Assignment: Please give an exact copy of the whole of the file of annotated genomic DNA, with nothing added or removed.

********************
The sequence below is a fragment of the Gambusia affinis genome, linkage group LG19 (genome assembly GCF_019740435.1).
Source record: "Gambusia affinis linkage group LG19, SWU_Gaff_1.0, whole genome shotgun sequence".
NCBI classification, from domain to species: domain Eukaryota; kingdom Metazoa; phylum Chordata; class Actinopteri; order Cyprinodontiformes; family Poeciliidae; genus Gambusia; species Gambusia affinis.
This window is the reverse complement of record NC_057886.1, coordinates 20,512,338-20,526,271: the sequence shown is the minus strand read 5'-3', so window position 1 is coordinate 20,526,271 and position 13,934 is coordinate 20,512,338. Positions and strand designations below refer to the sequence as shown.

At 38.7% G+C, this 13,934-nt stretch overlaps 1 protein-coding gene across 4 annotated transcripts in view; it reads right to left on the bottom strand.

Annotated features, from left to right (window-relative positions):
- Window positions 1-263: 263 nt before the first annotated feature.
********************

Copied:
The sequence below is a fragment of the Gambusia affinis genome, linkage group LG19 (genome assembly GCF_019740435.1).
Source record: "Gambusia affinis linkage group LG19, SWU_Gaff_1.0, whole genome shotgun sequence".
NCBI classification, from domain to species: domain Eukaryota; kingdom Metazoa; phylum Chordata; class Actinopteri; order Cyprinodontiformes; family Poeciliidae; genus Gambusia; species Gambusia affinis.
This window is the reverse complement of record NC_057886.1, coordinates 20,512,338-20,526,271: the sequence shown is the minus strand read 5'-3', so window position 1 is coordinate 20,526,271 and position 13,934 is coordinate 20,512,338. Positions and strand designations below refer to the sequence as shown.

At 38.7% G+C, this 13,934-nt stretch overlaps 1 protein-coding gene across 4 annotated transcripts in view; it reads right to left on the bottom strand.

Annotated features, from left to right (window-relative positions):
- Window positions 1-263: 263 nt before the first annotated feature.